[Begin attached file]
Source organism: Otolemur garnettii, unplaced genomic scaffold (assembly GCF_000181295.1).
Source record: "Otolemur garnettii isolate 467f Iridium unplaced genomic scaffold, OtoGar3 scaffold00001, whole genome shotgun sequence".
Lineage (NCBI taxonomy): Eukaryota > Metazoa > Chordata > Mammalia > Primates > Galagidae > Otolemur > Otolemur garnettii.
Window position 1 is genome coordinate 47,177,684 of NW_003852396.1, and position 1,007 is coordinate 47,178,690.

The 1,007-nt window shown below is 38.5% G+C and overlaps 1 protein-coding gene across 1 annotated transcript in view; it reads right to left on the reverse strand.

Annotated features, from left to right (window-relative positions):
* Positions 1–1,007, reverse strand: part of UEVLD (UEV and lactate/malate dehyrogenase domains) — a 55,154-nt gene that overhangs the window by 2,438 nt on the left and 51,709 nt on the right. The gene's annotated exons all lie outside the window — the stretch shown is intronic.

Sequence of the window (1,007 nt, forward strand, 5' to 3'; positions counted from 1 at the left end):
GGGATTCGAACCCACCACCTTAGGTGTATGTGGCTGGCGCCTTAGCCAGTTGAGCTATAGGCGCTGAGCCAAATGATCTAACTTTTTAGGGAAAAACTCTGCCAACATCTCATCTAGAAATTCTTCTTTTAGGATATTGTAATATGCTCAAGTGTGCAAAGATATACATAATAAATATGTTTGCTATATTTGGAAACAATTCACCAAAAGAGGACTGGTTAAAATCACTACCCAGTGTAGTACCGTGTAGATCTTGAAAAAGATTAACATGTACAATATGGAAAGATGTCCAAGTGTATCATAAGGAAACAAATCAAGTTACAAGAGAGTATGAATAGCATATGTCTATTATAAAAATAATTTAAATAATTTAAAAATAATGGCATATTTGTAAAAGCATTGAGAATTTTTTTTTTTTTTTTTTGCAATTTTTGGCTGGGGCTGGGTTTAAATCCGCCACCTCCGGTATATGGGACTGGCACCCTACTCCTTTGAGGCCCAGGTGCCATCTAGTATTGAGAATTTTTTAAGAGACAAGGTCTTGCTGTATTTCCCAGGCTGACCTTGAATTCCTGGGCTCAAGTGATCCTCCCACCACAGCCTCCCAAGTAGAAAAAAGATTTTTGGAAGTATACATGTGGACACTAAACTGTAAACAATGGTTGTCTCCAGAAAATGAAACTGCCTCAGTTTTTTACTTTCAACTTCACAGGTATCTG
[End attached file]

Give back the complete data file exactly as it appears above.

Source organism: Otolemur garnettii, unplaced genomic scaffold (assembly GCF_000181295.1).
Source record: "Otolemur garnettii isolate 467f Iridium unplaced genomic scaffold, OtoGar3 scaffold00001, whole genome shotgun sequence".
Lineage (NCBI taxonomy): Eukaryota > Metazoa > Chordata > Mammalia > Primates > Galagidae > Otolemur > Otolemur garnettii.
Window position 1 is genome coordinate 47,177,684 of NW_003852396.1, and position 1,007 is coordinate 47,178,690.

The 1,007-nt window shown below is 38.5% G+C and overlaps 1 protein-coding gene across 1 annotated transcript in view; it reads right to left on the reverse strand.

Annotated features, from left to right (window-relative positions):
* Positions 1–1,007, reverse strand: part of UEVLD (UEV and lactate/malate dehyrogenase domains) — a 55,154-nt gene that overhangs the window by 2,438 nt on the left and 51,709 nt on the right. The gene's annotated exons all lie outside the window — the stretch shown is intronic.

Sequence of the window (1,007 nt, forward strand, 5' to 3'; positions counted from 1 at the left end):
GGGATTCGAACCCACCACCTTAGGTGTATGTGGCTGGCGCCTTAGCCAGTTGAGCTATAGGCGCTGAGCCAAATGATCTAACTTTTTAGGGAAAAACTCTGCCAACATCTCATCTAGAAATTCTTCTTTTAGGATATTGTAATATGCTCAAGTGTGCAAAGATATACATAATAAATATGTTTGCTATATTTGGAAACAATTCACCAAAAGAGGACTGGTTAAAATCACTACCCAGTGTAGTACCGTGTAGATCTTGAAAAAGATTAACATGTACAATATGGAAAGATGTCCAAGTGTATCATAAGGAAACAAATCAAGTTACAAGAGAGTATGAATAGCATATGTCTATTATAAAAATAATTTAAATAATTTAAAAATAATGGCATATTTGTAAAAGCATTGAGAATTTTTTTTTTTTTTTTTTGCAATTTTTGGCTGGGGCTGGGTTTAAATCCGCCACCTCCGGTATATGGGACTGGCACCCTACTCCTTTGAGGCCCAGGTGCCATCTAGTATTGAGAATTTTTTAAGAGACAAGGTCTTGCTGTATTTCCCAGGCTGACCTTGAATTCCTGGGCTCAAGTGATCCTCCCACCACAGCCTCCCAAGTAGAAAAAAGATTTTTGGAAGTATACATGTGGACACTAAACTGTAAACAATGGTTGTCTCCAGAAAATGAAACTGCCTCAGTTTTTTACTTTCAACTTCACAGGTATCTG